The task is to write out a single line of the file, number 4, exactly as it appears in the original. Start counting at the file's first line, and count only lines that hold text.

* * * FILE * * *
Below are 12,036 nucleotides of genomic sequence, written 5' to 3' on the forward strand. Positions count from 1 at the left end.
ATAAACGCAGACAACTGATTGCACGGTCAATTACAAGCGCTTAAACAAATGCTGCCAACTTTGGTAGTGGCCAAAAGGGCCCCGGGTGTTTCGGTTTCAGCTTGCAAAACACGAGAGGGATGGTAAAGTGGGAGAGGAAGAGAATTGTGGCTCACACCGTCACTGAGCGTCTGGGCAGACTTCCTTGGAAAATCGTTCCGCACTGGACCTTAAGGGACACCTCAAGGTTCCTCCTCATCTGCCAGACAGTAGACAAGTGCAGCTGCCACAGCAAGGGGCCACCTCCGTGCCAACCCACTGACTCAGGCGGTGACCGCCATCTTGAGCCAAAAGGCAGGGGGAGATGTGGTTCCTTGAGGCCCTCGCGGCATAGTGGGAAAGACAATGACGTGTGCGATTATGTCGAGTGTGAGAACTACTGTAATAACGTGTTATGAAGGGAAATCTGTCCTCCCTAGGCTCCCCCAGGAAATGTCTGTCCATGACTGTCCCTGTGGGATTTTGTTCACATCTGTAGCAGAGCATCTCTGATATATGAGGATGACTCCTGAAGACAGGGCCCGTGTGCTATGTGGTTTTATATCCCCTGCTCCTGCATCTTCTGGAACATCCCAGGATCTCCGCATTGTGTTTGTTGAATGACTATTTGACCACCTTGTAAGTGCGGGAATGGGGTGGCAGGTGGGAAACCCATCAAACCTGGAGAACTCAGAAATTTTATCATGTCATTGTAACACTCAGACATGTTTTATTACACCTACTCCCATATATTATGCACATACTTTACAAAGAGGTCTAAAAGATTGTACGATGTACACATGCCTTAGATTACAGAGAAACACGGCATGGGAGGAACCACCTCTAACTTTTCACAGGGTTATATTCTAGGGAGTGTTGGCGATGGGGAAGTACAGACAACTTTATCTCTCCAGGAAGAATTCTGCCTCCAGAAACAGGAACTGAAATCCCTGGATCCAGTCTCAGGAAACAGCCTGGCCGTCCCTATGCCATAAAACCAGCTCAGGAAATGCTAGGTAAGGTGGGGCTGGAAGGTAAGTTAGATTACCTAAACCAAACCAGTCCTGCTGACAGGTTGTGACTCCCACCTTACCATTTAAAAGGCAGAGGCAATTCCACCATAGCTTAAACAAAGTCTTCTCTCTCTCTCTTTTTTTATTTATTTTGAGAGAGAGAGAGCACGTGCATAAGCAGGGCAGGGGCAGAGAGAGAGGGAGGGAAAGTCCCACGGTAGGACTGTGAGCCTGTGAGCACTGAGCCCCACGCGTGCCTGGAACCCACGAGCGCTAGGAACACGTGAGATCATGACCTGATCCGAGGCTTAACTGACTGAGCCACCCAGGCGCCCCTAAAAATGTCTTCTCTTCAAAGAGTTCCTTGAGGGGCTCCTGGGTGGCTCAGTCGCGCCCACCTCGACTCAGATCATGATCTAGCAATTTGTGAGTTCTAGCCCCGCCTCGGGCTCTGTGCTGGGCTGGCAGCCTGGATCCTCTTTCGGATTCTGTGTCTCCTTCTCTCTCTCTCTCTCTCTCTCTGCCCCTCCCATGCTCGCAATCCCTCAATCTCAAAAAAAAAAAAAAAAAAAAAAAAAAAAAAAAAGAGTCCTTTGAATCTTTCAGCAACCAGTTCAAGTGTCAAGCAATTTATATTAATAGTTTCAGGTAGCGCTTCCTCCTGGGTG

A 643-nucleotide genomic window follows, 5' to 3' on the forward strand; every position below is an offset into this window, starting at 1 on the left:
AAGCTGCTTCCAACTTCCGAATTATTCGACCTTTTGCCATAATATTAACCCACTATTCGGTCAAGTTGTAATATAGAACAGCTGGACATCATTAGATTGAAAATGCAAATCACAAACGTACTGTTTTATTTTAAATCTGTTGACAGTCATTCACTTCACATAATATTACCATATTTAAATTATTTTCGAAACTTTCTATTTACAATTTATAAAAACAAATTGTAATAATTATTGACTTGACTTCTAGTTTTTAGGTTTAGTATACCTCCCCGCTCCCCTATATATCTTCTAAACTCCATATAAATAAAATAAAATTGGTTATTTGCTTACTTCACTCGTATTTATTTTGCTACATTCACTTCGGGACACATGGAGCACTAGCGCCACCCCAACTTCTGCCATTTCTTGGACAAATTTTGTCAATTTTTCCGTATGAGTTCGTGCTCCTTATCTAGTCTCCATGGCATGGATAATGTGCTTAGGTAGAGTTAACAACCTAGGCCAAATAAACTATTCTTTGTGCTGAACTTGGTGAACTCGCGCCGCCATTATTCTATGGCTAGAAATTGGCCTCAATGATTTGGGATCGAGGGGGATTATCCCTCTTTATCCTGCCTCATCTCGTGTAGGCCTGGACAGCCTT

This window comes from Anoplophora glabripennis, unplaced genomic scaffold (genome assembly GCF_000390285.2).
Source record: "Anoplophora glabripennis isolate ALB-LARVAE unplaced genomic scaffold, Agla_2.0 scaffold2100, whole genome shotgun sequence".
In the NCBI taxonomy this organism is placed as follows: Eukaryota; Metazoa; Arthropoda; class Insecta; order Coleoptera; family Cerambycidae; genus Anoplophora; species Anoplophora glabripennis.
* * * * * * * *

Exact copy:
AAGCTGCTTCCAACTTCCGAATTATTCGACCTTTTGCCATAATATTAACCCACTATTCGGTCAAGTTGTAATATAGAACAGCTGGACATCATTAGATTGAAAATGCAAATCACAAACGTACTGTTTTATTTTAAATCTGTTGACAGTCATTCACTTCACATAATATTACCATATTTAAATTATTTTCGAAACTTTCTATTTACAATTTATAAAAACAAATTGTAATAATTATTGACTTGACTTCTAGTTTTTAGGTTTAGTATACCTCCCCGCTCCCCTATATATCTTCTAAACTCCATATAAATAAAATAAAATTGGTTATTTGCTTACTTCACTCGTATTTATTTTGCTACATTCACTTCGGGACACATGGAGCACTAGCGCCACCCCAACTTCTGCCATTTCTTGGACAAATTTTGTCAATTTTTCCGTATGAGTTCGTGCTCCTTATCTAGTCTCCATGGCATGGATAATGTGCTTAGGTAGAGTTAACAACCTAGGCCAAATAAACTATTCTTTGTGCTGAACTTGGTGAACTCGCGCCGCCATTATTCTATGGCTAGAAATTGGCCTCAATGATTTGGGATCGAGGGGGATTATCCCTCTTTATCCTGCCTCATCTCGTGTAGGCCTGGACAGCCTT